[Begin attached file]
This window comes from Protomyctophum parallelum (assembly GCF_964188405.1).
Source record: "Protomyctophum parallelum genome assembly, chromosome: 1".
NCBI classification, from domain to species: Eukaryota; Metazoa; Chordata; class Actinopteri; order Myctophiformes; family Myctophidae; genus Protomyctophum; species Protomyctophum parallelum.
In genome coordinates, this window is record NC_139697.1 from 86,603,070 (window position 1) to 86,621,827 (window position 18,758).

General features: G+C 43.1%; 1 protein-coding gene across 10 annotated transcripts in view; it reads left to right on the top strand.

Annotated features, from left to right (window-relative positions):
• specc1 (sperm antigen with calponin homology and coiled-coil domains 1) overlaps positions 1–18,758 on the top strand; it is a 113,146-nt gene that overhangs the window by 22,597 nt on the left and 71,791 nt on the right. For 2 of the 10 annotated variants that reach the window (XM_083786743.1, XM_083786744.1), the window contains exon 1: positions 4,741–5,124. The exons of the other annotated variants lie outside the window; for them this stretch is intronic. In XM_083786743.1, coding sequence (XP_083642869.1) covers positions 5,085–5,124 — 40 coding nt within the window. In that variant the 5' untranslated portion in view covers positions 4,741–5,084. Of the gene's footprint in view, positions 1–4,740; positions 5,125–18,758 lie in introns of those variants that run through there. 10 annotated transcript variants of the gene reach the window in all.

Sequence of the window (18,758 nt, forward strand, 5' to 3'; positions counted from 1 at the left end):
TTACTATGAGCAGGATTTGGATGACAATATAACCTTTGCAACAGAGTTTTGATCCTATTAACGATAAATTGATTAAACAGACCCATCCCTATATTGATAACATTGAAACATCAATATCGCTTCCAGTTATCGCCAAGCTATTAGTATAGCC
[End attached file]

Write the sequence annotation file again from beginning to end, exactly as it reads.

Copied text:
This window comes from Protomyctophum parallelum (assembly GCF_964188405.1).
Source record: "Protomyctophum parallelum genome assembly, chromosome: 1".
NCBI classification, from domain to species: Eukaryota; Metazoa; Chordata; class Actinopteri; order Myctophiformes; family Myctophidae; genus Protomyctophum; species Protomyctophum parallelum.
In genome coordinates, this window is record NC_139697.1 from 86,603,070 (window position 1) to 86,621,827 (window position 18,758).

General features: G+C 43.1%; 1 protein-coding gene across 10 annotated transcripts in view; it reads left to right on the top strand.

Annotated features, from left to right (window-relative positions):
• specc1 (sperm antigen with calponin homology and coiled-coil domains 1) overlaps positions 1–18,758 on the top strand; it is a 113,146-nt gene that overhangs the window by 22,597 nt on the left and 71,791 nt on the right. For 2 of the 10 annotated variants that reach the window (XM_083786743.1, XM_083786744.1), the window contains exon 1: positions 4,741–5,124. The exons of the other annotated variants lie outside the window; for them this stretch is intronic. In XM_083786743.1, coding sequence (XP_083642869.1) covers positions 5,085–5,124 — 40 coding nt within the window. In that variant the 5' untranslated portion in view covers positions 4,741–5,084. Of the gene's footprint in view, positions 1–4,740; positions 5,125–18,758 lie in introns of those variants that run through there. 10 annotated transcript variants of the gene reach the window in all.

Sequence of the window (18,758 nt, forward strand, 5' to 3'; positions counted from 1 at the left end):
TTACTATGAGCAGGATTTGGATGACAATATAACCTTTGCAACAGAGTTTTGATCCTATTAACGATAAATTGATTAAACAGACCCATCCCTATATTGATAACATTGAAACATCAATATCGCTTCCAGTTATCGCCAAGCTATTAGTATAGCC